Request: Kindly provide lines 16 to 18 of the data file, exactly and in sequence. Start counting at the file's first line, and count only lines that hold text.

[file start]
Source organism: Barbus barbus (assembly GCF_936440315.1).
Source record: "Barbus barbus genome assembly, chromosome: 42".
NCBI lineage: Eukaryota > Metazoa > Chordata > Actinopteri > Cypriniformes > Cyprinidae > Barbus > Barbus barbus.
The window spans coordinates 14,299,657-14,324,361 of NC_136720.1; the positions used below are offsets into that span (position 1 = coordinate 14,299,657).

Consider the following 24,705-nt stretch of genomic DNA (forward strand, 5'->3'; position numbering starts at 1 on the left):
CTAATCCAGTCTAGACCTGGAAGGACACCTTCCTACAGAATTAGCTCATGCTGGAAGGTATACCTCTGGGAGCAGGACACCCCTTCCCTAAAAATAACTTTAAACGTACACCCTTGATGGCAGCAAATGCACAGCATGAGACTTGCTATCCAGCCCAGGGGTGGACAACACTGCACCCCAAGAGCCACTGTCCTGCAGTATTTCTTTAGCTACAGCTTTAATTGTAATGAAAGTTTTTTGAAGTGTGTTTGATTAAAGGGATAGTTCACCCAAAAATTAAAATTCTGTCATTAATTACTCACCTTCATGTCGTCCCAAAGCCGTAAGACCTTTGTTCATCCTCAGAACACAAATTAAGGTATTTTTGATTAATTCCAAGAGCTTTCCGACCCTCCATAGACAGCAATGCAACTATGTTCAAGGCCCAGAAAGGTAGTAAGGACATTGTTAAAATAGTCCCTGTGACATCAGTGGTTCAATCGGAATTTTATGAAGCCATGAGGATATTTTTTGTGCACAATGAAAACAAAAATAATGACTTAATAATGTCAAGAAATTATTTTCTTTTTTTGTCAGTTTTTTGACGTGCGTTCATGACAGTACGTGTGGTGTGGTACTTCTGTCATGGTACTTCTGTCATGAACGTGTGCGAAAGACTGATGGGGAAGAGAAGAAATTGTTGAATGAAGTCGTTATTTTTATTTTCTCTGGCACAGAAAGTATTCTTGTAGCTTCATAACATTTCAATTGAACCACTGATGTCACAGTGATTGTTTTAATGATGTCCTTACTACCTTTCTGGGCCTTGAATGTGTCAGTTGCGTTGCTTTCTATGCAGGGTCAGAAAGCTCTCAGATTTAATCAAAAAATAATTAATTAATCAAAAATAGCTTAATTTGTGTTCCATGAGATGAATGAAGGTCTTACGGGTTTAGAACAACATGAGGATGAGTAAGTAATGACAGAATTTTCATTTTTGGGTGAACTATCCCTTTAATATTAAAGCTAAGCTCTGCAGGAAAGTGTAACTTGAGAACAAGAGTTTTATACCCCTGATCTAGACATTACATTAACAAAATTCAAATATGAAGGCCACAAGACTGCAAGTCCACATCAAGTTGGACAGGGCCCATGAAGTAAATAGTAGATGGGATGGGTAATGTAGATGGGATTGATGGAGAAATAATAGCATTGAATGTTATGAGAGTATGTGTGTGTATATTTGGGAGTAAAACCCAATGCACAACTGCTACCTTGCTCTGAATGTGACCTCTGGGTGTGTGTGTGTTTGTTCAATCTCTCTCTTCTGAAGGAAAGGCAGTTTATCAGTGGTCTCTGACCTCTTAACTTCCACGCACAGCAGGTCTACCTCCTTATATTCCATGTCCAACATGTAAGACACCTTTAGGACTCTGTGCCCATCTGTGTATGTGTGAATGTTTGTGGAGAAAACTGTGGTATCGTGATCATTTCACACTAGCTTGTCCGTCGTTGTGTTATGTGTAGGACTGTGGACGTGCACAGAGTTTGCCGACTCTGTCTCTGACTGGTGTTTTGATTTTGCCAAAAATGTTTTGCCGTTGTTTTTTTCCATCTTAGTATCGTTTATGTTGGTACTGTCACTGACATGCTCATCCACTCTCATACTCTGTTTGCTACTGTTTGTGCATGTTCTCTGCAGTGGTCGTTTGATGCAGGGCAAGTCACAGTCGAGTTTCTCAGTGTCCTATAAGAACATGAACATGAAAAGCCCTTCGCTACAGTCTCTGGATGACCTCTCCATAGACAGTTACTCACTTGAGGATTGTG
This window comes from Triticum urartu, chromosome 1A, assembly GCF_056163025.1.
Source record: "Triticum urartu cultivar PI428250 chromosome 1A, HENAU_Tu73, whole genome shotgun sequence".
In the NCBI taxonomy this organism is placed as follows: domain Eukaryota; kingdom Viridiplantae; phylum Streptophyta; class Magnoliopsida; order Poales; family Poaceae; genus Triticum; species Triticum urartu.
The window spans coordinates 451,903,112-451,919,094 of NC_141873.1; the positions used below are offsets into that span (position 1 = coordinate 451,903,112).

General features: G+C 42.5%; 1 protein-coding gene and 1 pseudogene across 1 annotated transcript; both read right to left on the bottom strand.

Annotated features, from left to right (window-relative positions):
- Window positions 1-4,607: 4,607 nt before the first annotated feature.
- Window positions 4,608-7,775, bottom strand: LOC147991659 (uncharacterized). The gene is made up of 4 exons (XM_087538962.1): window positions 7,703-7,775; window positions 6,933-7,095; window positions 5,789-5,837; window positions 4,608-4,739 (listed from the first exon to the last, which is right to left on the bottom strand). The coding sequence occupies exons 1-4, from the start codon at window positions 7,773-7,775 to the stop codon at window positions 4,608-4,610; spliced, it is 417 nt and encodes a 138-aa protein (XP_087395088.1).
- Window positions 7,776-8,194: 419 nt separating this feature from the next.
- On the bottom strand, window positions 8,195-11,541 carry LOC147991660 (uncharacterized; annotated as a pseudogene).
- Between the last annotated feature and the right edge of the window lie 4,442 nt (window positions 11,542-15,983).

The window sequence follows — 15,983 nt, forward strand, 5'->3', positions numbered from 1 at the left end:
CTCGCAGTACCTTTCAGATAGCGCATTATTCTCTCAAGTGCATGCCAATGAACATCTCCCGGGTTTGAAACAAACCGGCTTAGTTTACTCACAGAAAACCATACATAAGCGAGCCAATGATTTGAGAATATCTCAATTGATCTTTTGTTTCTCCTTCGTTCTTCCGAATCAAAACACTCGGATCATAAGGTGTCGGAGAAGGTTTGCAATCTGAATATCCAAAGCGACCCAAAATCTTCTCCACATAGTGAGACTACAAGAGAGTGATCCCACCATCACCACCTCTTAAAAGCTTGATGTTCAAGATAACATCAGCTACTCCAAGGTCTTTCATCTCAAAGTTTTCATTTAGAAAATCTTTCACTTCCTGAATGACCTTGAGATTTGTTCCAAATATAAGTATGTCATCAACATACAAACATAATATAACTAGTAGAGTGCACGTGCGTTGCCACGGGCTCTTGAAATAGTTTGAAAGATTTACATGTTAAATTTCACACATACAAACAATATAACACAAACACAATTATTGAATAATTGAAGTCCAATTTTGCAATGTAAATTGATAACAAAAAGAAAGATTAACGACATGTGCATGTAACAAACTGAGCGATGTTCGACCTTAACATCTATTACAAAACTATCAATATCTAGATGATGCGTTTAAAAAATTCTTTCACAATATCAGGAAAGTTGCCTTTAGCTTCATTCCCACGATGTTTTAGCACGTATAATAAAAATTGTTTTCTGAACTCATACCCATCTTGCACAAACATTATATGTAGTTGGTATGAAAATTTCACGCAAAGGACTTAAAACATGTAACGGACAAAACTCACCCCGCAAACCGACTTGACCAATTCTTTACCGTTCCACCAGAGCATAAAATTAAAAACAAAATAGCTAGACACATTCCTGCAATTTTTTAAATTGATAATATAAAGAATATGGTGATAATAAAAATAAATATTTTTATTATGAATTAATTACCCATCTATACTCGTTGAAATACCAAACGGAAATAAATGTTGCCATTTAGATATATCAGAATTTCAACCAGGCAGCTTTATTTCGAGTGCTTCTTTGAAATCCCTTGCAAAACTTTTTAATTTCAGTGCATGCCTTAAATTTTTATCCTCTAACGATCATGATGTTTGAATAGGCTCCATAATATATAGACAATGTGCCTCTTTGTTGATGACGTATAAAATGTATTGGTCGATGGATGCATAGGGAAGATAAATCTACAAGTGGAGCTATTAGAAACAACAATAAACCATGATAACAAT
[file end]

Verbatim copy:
- On the bottom strand, window positions 8,195-11,541 carry LOC147991660 (uncharacterized; annotated as a pseudogene).
- Between the last annotated feature and the right edge of the window lie 4,442 nt (window positions 11,542-15,983).

The window sequence follows — 15,983 nt, forward strand, 5'->3', positions numbered from 1 at the left end: